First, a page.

Government lacked detailed plans for shielding, employment support schemes and managing the disruption to schooling, according to a new NAO report
"This pandemic has exposed a vulnerability to whole-system emergencies – that is, emergencies that are so broad that they engage the entire system." National Audit Office report on the Covid-19 pandemic
The UK government was not properly prepared for a pandemic like Covid-19, a new report has found.
The report from the National Audit Office (NAO), which scrutinises government spending, says that the government had prioritised preparations for a flu pandemic or a highly infectious disease such as Ebola over diseases with characteristics similar to Covid-19.
An assessment in 2019 of the possible impact of a pandemic “recognised that an influenza-type pandemic could have extensive non-health impacts, including on communications, education, energy supplies, finance, food supplies and transport services,” the report says.
However, it adds, the government “lacked detailed plans for several aspects of its response to COVID-19, including shielding, employment support schemes and managing the disruption to schooling.”
The Cabinet Office had allocated 56 of its 94 full-time emergency planning staff members to prepare for any potential disruption arising from a no-deal Brexit which, the report says, hampered its ability to plan for other crises.
The report also finds that before the pandemic happened, the government “did not explicitly agree what level of risk it was willing to accept for an event like COVID-19.” After the pandemic began, it “lowered the threshold for the health and societal impacts of the pandemic that it deemed acceptable.”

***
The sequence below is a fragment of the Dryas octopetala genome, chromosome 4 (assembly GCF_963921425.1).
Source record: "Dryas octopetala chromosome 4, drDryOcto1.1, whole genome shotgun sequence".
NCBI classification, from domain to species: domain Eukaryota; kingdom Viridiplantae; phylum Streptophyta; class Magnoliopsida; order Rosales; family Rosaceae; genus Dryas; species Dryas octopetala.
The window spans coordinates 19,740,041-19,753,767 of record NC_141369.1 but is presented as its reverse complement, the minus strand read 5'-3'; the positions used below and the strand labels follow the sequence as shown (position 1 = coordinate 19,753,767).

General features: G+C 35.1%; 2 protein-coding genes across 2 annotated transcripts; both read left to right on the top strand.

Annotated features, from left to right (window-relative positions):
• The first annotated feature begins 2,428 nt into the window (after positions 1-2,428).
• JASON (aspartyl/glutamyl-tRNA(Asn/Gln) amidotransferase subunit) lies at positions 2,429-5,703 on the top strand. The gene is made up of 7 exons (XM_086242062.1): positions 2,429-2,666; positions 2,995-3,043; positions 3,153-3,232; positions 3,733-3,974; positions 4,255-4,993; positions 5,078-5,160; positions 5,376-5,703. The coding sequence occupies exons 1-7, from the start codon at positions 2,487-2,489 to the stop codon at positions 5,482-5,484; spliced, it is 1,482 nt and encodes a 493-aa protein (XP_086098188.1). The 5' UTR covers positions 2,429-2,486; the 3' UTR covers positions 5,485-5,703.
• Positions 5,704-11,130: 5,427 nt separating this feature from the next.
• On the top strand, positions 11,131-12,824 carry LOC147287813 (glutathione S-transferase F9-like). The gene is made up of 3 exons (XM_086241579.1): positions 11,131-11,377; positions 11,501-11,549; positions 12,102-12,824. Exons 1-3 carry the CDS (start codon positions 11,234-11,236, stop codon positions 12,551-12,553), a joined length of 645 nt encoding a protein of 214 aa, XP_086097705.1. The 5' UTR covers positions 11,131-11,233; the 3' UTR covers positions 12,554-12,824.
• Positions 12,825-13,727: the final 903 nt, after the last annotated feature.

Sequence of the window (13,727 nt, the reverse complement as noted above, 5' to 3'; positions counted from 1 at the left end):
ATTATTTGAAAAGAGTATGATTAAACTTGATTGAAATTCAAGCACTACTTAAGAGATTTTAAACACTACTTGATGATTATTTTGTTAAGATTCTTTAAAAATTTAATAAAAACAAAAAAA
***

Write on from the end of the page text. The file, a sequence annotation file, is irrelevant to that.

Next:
Previous pandemic simulations had shown that the UK was unprepared for the pandemic, the report says, but the government failed to act on these warnings. As an example, it cites Exercise Winter Willow, a large-scale pandemic simulation exercise carried out in 2007, which “warned that organisations needed to ensure that their business continuity plans were better coordinated with those of their partner organisations.” This “was not evident in most plans we reviewed”, the report says.
The report does acknowledge, however, that some recommendations resulting from pandemic simulations had been implemented, such as the draft Pandemic Influenza Bill following Exercise Cygnus in 2016, which became the basis for the Coronavirus Act.
The Covid-19 pandemic, the report concludes, “has exposed a vulnerability to whole-system emergencies – that is, emergencies that are so broad that they engage the entire system.” Although there were plans in place for a flu pandemic, the government “did not have detailed plans for many non-health consequences and some health consequences of a pandemic like COVID-19.”
Among its recommendations, the report states that the pandemic “highlighted the need to strengthen the government’s end-to-end risk management process to ensure that it addresses all significant risks, including interdependent and systemic risks.” It says that this would “require collaboration on risk identification and management not only across government departments and local authorities, but also with the private sector and internationally.”
The pandemic also “highlighted the need to strengthen national resilience to prepare for any future events of this scale, and the challenges the government faces in balancing the need to prepare for future events while dealing with day-to-day issue,” the report says.